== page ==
CFO Taryn Augoustatos: Challenge accepted!


Taryn Augoustatos shares some of the challenges she’s faced as a non-techy, woman CFO in fintech.

When Taryn Augoustatos took the job as the CFO of Finch Technologies, she had little understanding of how technology solutions work, as her career had been focused on the retail, health and fitness industries.

She wasn’t scared of the challenge though, and quickly realised that it’s more important to believe in and be passionate about the product you are selling than to have the knowledge base of a developer.

“Fintech is all about solving challenges that consumers are confronted with,” she explains, adding that this is something she isn’t new to. During her time as a strategic analyst at Virgin Active, much of Taryn’s role involved understanding customer needs, desires and experiences. “The end goal was to maximise the value of the company’s diverse product offering so they could optimise the customer experience and create consumer-centric services.”

Finding fintech

Having been in her new role for a year now, Taryn says she loves the high-intensity and innovation. “I was in search of an environment that was ever-evolving and dynamic, and wanted to make use of my experience in finance. Fintech has given me that opportunity.”

Taryn explains that her biggest challenge when taking on the new role was getting used to being part of a smaller team where she has a lot more individual responsibility.

However, she adds that it was also incredibly exciting. “Because it’s a growing and ever-changing environment, you can easily jump on the educational bandwagon by building relationships with your colleagues who know more about the industry and can share their insights with you.”

Now, her focus is largely on building diverse teams who are able to understand consumer needs in order to build innovative and inclusive tech products.

The right values

Having worked in finance, and now having entered the fintech realm, Taryn has realised that it’s important to stay true to who you are and what you believe in. “Historically, more men are in finance- and technology-focused roles because they studied related fields at university, but that doesn’t mean that you can’t educate yourself and get yourself to where you want to be within a company. Don’t be afraid to ask questions, because knowledge is empowering – especially for women in fintech.”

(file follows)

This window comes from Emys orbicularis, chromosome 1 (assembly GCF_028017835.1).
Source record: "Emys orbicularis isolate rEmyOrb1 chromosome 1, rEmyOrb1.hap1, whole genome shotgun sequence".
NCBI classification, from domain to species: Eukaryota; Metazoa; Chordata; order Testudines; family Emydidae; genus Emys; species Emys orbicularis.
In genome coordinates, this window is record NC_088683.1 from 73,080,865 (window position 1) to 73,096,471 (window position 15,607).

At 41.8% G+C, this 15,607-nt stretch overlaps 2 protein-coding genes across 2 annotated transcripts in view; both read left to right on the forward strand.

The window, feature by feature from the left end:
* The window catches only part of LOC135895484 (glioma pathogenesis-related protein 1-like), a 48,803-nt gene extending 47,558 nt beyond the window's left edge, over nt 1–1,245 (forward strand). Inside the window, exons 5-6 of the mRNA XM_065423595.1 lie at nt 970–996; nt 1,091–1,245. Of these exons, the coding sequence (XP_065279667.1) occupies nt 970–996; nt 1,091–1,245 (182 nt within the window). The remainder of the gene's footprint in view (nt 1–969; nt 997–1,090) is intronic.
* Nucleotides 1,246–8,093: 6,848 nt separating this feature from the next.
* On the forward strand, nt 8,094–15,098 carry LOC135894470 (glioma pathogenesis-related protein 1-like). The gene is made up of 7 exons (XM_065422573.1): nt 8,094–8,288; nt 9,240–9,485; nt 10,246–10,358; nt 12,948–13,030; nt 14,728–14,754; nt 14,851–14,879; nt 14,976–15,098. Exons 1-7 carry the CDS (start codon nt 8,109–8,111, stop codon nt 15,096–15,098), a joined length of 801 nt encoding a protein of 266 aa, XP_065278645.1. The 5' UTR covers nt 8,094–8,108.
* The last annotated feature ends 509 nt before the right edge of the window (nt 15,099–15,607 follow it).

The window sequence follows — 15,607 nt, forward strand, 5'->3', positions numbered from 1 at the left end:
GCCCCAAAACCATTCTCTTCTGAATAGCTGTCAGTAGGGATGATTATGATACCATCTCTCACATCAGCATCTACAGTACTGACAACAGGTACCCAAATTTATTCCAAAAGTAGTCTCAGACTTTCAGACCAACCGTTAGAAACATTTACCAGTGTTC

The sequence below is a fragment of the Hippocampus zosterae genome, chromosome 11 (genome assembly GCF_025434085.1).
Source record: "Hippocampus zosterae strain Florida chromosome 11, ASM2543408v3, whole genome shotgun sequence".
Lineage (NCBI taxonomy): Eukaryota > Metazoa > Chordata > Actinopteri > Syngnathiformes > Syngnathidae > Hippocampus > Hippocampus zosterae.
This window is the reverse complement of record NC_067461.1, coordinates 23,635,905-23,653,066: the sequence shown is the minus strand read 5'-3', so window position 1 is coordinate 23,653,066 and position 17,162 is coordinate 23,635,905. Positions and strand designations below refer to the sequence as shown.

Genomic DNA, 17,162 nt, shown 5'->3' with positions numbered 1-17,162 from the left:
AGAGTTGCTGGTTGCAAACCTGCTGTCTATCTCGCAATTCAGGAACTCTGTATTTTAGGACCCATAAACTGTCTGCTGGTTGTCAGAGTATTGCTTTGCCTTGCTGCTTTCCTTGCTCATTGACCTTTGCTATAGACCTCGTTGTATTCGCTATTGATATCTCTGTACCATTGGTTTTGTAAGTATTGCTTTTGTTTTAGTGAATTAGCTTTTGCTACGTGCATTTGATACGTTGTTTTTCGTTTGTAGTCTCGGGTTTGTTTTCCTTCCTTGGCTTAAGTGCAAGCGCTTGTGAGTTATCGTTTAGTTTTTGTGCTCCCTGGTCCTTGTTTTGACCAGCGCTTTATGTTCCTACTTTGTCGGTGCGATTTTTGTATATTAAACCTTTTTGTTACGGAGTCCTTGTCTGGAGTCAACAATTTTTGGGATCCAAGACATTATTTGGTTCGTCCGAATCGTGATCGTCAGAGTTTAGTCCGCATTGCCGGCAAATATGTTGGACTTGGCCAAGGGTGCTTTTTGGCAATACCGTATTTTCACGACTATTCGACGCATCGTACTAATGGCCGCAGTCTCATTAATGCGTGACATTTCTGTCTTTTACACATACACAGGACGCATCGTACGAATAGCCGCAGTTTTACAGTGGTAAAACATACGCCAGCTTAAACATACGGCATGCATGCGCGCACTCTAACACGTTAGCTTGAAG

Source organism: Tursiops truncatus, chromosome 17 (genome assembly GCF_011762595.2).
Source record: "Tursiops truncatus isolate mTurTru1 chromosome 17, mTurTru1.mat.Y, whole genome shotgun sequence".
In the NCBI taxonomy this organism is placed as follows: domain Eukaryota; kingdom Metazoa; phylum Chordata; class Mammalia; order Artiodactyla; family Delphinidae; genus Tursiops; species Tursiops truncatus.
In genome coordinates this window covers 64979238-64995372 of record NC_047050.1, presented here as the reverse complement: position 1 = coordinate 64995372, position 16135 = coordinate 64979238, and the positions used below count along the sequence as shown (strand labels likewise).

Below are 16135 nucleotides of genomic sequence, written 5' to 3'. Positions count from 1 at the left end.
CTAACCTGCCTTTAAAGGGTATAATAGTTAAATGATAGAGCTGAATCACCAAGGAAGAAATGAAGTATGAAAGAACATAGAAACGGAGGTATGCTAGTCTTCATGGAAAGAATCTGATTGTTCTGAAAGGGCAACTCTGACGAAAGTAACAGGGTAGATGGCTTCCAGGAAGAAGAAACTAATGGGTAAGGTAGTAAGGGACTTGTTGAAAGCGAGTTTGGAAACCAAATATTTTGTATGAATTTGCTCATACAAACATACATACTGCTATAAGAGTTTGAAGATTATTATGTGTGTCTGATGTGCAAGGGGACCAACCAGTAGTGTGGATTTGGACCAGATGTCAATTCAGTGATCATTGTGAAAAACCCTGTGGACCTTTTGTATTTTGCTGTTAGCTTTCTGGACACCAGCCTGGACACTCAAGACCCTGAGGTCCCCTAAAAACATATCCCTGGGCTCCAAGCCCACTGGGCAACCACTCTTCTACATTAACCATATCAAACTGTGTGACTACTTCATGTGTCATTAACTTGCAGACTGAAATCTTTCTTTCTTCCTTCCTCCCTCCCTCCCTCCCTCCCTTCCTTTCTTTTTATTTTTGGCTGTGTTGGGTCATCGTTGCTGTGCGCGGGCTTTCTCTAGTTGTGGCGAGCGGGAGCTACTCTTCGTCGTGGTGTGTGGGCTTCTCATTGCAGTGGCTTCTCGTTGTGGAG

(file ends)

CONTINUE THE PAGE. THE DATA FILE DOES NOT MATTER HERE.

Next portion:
She explains that there are seats at the table, if you look in the right companies.

“Along my career journey so far, I’ve realised that company values have been the most important factor for me.”

She adds that women are less inclined to apply for jobs in companies that are less diverse, making it crucial for business owners to make it part of their core company pillars. “Seek out companies that align with your values and see the value in promoting women into leadership positions.”

During her time as a financial analyst at Nike in the UK, Taryn got to experience working for a company that was driven by embracing diversity.

At Finch Technologies, she has found similar values and a space where she can assist aspiring young women to have the confidence to enter the tech industry.

Women in fintech

As a mom of two daughters, Taryn tries to live by the sentiment, “You can’t be what you can’t see”. A champion for diversity and inclusion, she is focused on building awareness in the fintech industry. “I recently took part in a careers day workshop at a local girls’ school where the students were surprised to learn that you don’t need a tech qualification to be an asset to the tech industry.”

She explains that for the first 20 years of her career, she had very limited tech experience.

“Now that I’m working for a fintech company, I’ve realised my broad experience and confidence are my greatest assets.”

Taryn adds that there are other advantages to being a woman in the fintech industry. “I recently read a study that said 59 percent of working adults say women business leaders do a better job at being compassionate and empathetic, which can foster a much more diverse and inclusive culture.”

In addition, fintechs that embrace diversity tend to be 25 percent more profitable, innovative and successful, Taryn says. “This illustrates that the impact of women leadership goes beyond just social responsibility and ethics.”

Slowing down

Because she works in such a fast-paced industry, when Taryn is home she prefers to slow things down a bit. “I’m a bit of a homemaker, so I love spending time with my family, cooking and trying new recipes, as well as getting out with my daughters to enjoy nature and the outdoors. It’s a good break from technology.”

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